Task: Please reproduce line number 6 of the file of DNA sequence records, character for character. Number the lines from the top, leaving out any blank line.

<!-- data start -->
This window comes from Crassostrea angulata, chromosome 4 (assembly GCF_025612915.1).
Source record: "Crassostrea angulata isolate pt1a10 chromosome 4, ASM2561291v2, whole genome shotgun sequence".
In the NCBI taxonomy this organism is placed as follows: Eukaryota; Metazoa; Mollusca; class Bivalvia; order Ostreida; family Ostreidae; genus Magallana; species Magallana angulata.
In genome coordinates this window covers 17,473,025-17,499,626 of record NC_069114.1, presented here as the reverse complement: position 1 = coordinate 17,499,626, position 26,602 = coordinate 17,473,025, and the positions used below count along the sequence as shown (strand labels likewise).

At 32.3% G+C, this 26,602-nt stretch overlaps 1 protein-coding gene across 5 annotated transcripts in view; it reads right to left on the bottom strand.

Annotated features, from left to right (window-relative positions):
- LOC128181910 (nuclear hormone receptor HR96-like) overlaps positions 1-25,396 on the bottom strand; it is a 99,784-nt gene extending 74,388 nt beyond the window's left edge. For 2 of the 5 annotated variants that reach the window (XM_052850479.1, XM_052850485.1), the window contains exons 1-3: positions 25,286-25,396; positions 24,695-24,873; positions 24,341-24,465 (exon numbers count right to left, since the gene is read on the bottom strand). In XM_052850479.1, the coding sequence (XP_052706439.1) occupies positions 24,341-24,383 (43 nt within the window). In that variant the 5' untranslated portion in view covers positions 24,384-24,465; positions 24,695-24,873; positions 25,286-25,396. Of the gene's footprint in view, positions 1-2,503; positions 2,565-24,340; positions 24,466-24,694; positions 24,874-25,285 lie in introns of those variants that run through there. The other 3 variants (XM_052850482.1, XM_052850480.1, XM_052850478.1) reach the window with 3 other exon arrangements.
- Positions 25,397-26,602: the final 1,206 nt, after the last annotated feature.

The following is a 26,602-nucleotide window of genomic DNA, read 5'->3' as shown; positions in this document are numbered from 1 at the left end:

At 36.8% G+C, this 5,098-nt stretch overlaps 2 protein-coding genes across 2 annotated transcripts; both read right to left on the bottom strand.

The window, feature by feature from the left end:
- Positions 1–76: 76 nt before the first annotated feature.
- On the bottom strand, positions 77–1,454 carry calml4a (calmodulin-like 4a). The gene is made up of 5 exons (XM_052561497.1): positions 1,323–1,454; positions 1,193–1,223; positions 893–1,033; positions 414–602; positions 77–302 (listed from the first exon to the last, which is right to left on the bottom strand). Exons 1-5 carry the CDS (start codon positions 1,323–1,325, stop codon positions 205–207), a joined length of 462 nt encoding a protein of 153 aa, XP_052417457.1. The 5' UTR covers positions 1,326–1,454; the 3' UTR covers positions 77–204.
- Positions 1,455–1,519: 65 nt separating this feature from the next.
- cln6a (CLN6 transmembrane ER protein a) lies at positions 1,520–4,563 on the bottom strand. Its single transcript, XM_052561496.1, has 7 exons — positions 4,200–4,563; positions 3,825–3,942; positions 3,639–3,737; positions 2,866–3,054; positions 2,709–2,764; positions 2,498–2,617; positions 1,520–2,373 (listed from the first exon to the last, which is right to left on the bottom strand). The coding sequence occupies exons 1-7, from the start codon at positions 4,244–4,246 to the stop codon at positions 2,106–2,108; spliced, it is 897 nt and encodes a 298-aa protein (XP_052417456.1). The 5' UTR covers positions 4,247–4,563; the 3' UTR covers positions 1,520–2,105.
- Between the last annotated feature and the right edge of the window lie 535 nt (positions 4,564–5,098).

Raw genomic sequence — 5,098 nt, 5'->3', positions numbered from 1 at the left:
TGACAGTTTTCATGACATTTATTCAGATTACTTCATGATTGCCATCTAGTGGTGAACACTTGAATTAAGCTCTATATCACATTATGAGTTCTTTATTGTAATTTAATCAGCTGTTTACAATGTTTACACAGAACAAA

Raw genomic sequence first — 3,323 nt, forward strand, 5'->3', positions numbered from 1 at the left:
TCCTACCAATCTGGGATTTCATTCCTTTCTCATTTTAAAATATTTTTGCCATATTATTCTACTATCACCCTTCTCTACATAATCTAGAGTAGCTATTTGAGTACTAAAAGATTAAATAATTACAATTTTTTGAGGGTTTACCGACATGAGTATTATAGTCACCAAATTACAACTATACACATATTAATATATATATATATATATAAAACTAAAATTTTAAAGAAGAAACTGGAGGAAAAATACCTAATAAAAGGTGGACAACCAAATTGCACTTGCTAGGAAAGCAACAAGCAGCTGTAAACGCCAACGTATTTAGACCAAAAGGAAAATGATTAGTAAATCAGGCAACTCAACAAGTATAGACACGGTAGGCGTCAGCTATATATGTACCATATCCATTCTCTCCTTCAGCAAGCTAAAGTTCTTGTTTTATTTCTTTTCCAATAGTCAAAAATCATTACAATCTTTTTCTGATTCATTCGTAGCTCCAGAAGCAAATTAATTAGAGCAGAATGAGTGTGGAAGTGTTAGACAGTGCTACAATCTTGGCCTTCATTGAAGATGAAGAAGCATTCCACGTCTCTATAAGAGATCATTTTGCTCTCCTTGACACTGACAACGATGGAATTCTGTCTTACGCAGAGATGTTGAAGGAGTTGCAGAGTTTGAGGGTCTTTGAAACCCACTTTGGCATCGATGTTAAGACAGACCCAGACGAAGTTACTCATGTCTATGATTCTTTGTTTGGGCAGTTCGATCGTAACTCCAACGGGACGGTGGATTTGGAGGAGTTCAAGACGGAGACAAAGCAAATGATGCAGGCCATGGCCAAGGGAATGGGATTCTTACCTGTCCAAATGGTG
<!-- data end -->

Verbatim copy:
Annotated features, from left to right (window-relative positions):